Are you taking a 1 day trip to Oxford? It’s easy to visit Oxford in a day. With our ideas and itinerary below, we believe that you are going to have a wonderful time!
Our Oxford day trip itinerary includes the most famous Oxford University colleges, museums, famous literary spots, Harry Potter highlights and beautiful outdoor activities.
We can’t guarantee that you are going to fit all of this in, so pick and choose what you most want to see to suit your own tastes and pace. Let’s discover Oxford in one day!
All Souls College is the most prestigious academic institution in the whole world. As you peek through the gates, you’re looking at a University which the majority of people will never step in. 80 hopefuls apply to study here each year and only 2 manage to get in.
The good news is that once you are accepted, you can stay and study here as long as you wish to! Famous past students include English architect Christopher Wren, the leading physician Richard Master and British philosopher Stephen R. L. Clark.
Want to get in to just take a peek? You can visit the college free of charge from 2pm to 4pm during the week and when it is open on Sunday.
Oxford has such an array of fantastic and prestigious museums to visit, that it is impossible to visit all of them in one day.
Here are our three favourites.
We recommend a short visit to a couple of them, or to put your efforts into just one and make the most of what it has to offer.
Welcome to the University of Oxford’s art and archaeology museum, founded in 1683. Pay a visit and you will find yourself transported into ancient Egyptian, Greek, Chinese, Japanese, Islamic and Indian collections, amongst many others!
The Ashmolean Museum is open from Tuesday to Sunday (and Bank Holiday Mondays) from 10am to 5pm. Admission is free!
Founded in 1860 and proudly housed in a magnificent neo-Gothic building, there are plenty of specimens and artifacts to enjoy at Oxford University Museum of Natural History. Highlights include the extinct dodo bird, the oldest remains of a human burial found in the UK ever and a stunning butterfly and moth collection; renowned as one of the most beautiful and scientifically important in Britain. The museum is open every day from 10am to 5pm. Entry is free.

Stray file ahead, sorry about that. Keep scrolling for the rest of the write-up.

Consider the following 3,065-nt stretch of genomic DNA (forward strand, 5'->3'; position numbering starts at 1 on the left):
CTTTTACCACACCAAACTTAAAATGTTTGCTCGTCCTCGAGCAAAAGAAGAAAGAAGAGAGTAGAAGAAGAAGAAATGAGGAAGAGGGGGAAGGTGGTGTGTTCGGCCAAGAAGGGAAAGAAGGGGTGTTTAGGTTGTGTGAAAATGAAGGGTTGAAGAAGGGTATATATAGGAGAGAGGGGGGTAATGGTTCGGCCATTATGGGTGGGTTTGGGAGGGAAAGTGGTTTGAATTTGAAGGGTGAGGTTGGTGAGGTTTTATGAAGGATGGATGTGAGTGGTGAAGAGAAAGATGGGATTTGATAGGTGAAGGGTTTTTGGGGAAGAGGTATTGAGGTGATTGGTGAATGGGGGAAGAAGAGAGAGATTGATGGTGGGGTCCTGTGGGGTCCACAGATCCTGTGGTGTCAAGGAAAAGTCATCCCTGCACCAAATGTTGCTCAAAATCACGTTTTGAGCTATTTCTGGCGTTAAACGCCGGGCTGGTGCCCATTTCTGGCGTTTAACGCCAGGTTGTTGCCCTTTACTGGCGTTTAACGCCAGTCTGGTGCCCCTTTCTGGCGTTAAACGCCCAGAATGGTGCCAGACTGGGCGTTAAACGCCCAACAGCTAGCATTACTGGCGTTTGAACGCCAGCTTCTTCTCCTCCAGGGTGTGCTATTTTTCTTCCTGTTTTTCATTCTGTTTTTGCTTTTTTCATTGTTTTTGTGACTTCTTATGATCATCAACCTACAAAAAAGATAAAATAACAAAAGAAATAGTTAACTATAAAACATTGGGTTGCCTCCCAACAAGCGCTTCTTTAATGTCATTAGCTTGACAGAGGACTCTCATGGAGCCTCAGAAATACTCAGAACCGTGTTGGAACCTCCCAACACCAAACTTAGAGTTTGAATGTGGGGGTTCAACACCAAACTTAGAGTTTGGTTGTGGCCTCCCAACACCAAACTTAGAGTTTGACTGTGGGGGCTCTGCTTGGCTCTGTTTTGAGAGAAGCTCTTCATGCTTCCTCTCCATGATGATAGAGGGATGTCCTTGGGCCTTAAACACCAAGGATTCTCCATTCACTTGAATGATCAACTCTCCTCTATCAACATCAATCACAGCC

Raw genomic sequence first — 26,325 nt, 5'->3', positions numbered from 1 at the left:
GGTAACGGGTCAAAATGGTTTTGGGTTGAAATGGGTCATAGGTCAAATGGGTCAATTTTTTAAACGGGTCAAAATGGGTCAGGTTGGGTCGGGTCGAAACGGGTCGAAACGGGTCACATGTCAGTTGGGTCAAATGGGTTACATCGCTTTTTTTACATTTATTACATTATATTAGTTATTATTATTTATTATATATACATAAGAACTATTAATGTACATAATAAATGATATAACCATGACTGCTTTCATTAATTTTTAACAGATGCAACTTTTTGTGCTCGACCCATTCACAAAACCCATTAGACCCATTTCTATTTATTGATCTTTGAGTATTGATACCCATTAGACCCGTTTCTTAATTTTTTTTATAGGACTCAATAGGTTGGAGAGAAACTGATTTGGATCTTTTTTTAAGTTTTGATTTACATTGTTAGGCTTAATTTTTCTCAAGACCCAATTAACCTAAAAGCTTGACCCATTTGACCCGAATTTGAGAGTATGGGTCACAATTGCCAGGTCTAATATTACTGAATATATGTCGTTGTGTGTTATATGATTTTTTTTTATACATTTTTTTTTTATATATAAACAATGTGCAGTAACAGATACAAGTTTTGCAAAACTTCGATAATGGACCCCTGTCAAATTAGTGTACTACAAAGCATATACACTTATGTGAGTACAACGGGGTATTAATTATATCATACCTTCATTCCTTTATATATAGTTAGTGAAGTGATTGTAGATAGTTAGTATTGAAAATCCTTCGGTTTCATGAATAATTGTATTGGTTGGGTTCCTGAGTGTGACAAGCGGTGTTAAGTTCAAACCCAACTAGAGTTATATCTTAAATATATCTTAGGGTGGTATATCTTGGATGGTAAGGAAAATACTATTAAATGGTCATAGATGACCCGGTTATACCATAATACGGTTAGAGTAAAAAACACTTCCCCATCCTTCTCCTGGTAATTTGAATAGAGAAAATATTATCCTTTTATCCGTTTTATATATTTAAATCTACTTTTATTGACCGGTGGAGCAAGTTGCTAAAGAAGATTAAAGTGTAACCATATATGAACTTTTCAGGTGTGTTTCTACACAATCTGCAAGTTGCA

Fast forward to today and this is your chance to see exciting, bold and international contemporary art at Modern Art Oxford. It’s free to visit here and is open 10am to 5pm Tuesday to Saturday. It’s closed on Mondays and open 12pm to 5pm on Sundays.
There’s no denying that the University of Oxford and Cambridge University have had a turbulent history together – with an ongoing rivalry that still exists today. One way that they compete with each other is through the Bridge of Sighs.
Cambridge University built theirs first over the River Cam in 1831. The University of Oxford saw it and thought they would build their own in 1913. Which one is better? We’ll let you decide!
Welcome to one of the oldest libraries in Europe! The Bodleian Library holds over 12 million items and is only here today thanks to an incredibly generous donation of £23,000,000 from the Weston family.
We recommend taking a 30-minute tour to experience the most beautiful parts of this historic library. The tour includes Duke Humphrey’s library as well as the 15th-century Divinity School! Tours run from Monday to Saturday. Check the tour times here.
Next door to the Bodleian Library just so happens to be the largest bookshop in the entire world: Blackwells Bookshop. It may look quite small from the front, but once you step inside, a whole new world opens up. Blackwells Bookshop holds around 150,000 books!
You will have a lot of fun looking through the aisles: just make sure to keep an eye on the time otherwise you may end up being here all day – lost within the nooks and crannies of this bookshop maze.
Whilst you are in this area of town, you must make a quick stop at Radcliffe Camera. You may mistake this building to actually contain a camera inside; yet ‘camera’ simply means ‘room’ in Latin. Instead, the Radcliffe camera holds many history books within its walls.
There’s an underground tunnel connecting it to the Bodleian library – so if you need anything from here, it will be moved along a conveyor belt and delivered to you shortly!